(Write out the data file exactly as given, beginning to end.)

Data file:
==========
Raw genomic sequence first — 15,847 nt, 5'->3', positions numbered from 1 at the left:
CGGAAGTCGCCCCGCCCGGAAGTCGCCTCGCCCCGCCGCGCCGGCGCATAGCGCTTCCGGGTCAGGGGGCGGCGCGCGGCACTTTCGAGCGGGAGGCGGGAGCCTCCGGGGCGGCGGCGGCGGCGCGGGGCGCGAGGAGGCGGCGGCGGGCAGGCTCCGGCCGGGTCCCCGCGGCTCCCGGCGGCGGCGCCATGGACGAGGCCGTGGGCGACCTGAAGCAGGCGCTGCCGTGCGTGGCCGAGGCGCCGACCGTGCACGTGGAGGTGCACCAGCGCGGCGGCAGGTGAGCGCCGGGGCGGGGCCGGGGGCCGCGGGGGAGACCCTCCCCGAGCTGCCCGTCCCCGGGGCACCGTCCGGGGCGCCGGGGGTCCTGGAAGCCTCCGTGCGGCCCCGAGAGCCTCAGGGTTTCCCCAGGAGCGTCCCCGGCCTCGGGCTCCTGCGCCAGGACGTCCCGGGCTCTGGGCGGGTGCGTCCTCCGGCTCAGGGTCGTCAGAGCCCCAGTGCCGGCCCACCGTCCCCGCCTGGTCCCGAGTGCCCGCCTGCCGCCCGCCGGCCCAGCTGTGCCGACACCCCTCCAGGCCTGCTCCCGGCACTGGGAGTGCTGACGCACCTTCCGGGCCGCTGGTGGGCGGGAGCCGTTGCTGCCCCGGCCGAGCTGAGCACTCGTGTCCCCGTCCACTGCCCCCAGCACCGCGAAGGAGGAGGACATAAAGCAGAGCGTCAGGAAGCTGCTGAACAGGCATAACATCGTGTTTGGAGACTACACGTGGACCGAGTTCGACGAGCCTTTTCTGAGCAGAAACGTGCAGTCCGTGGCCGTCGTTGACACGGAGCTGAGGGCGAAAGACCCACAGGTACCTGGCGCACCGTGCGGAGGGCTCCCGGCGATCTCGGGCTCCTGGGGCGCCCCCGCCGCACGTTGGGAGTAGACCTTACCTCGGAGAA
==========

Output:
Raw genomic sequence first — 15,847 nt, 5'->3', positions numbered from 1 at the left:
CGGAAGTCGCCCCGCCCGGAAGTCGCCTCGCCCCGCCGCGCCGGCGCATAGCGCTTCCGGGTCAGGGGGCGGCGCGCGGCACTTTCGAGCGGGAGGCGGGAGCCTCCGGGGCGGCGGCGGCGGCGCGGGGCGCGAGGAGGCGGCGGCGGGCAGGCTCCGGCCGGGTCCCCGCGGCTCCCGGCGGCGGCGCCATGGACGAGGCCGTGGGCGACCTGAAGCAGGCGCTGCCGTGCGTGGCCGAGGCGCCGACCGTGCACGTGGAGGTGCACCAGCGCGGCGGCAGGTGAGCGCCGGGGCGGGGCCGGGGGCCGCGGGGGAGACCCTCCCCGAGCTGCCCGTCCCCGGGGCACCGTCCGGGGCGCCGGGGGTCCTGGAAGCCTCCGTGCGGCCCCGAGAGCCTCAGGGTTTCCCCAGGAGCGTCCCCGGCCTCGGGCTCCTGCGCCAGGACGTCCCGGGCTCTGGGCGGGTGCGTCCTCCGGCTCAGGGTCGTCAGAGCCCCAGTGCCGGCCCACCGTCCCCGCCTGGTCCCGAGTGCCCGCCTGCCGCCCGCCGGCCCAGCTGTGCCGACACCCCTCCAGGCCTGCTCCCGGCACTGGGAGTGCTGACGCACCTTCCGGGCCGCTGGTGGGCGGGAGCCGTTGCTGCCCCGGCCGAGCTGAGCACTCGTGTCCCCGTCCACTGCCCCCAGCACCGCGAAGGAGGAGGACATAAAGCAGAGCGTCAGGAAGCTGCTGAACAGGCATAACATCGTGTTTGGAGACTACACGTGGACCGAGTTCGACGAGCCTTTTCTGAGCAGAAACGTGCAGTCCGTGGCCGTCGTTGACACGGAGCTGAGGGCGAAAGACCCACAGGTACCTGGCGCACCGTGCGGAGGGCTCCCGGCGATCTCGGGCTCCTGGGGCGCCCCCGCCGCACGTTGGGAGTAGACCTTACCTCGGAGAA